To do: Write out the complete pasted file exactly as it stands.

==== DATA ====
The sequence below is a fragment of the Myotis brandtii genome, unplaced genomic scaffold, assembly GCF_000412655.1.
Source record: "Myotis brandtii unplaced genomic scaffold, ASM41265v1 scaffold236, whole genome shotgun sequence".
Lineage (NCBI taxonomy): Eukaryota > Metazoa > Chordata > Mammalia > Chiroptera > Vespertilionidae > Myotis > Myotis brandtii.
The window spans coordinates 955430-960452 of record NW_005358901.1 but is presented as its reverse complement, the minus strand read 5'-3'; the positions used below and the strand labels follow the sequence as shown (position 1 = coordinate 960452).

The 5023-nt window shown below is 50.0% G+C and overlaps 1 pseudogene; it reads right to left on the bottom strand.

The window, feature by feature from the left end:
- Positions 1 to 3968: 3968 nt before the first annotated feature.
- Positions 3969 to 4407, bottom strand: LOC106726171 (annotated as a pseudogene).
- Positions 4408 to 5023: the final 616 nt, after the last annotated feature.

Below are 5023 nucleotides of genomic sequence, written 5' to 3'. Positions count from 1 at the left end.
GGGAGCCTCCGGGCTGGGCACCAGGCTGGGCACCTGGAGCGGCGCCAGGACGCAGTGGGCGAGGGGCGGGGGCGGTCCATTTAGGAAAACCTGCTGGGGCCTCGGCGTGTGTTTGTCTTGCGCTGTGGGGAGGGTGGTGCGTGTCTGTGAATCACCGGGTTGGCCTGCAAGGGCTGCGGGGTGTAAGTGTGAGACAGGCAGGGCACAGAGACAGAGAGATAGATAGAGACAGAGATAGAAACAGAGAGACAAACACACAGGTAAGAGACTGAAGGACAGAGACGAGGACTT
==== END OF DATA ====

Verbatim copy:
The sequence below is a fragment of the Myotis brandtii genome, unplaced genomic scaffold, assembly GCF_000412655.1.
Source record: "Myotis brandtii unplaced genomic scaffold, ASM41265v1 scaffold236, whole genome shotgun sequence".
Lineage (NCBI taxonomy): Eukaryota > Metazoa > Chordata > Mammalia > Chiroptera > Vespertilionidae > Myotis > Myotis brandtii.
The window spans coordinates 955430-960452 of record NW_005358901.1 but is presented as its reverse complement, the minus strand read 5'-3'; the positions used below and the strand labels follow the sequence as shown (position 1 = coordinate 960452).

The 5023-nt window shown below is 50.0% G+C and overlaps 1 pseudogene; it reads right to left on the bottom strand.

The window, feature by feature from the left end:
- Positions 1 to 3968: 3968 nt before the first annotated feature.
- Positions 3969 to 4407, bottom strand: LOC106726171 (annotated as a pseudogene).
- Positions 4408 to 5023: the final 616 nt, after the last annotated feature.

Below are 5023 nucleotides of genomic sequence, written 5' to 3'. Positions count from 1 at the left end.
GGGAGCCTCCGGGCTGGGCACCAGGCTGGGCACCTGGAGCGGCGCCAGGACGCAGTGGGCGAGGGGCGGGGGCGGTCCATTTAGGAAAACCTGCTGGGGCCTCGGCGTGTGTTTGTCTTGCGCTGTGGGGAGGGTGGTGCGTGTCTGTGAATCACCGGGTTGGCCTGCAAGGGCTGCGGGGTGTAAGTGTGAGACAGGCAGGGCACAGAGACAGAGAGATAGATAGAGACAGAGATAGAAACAGAGAGACAAACACACAGGTAAGAGACTGAAGGACAGAGACGAGGACTT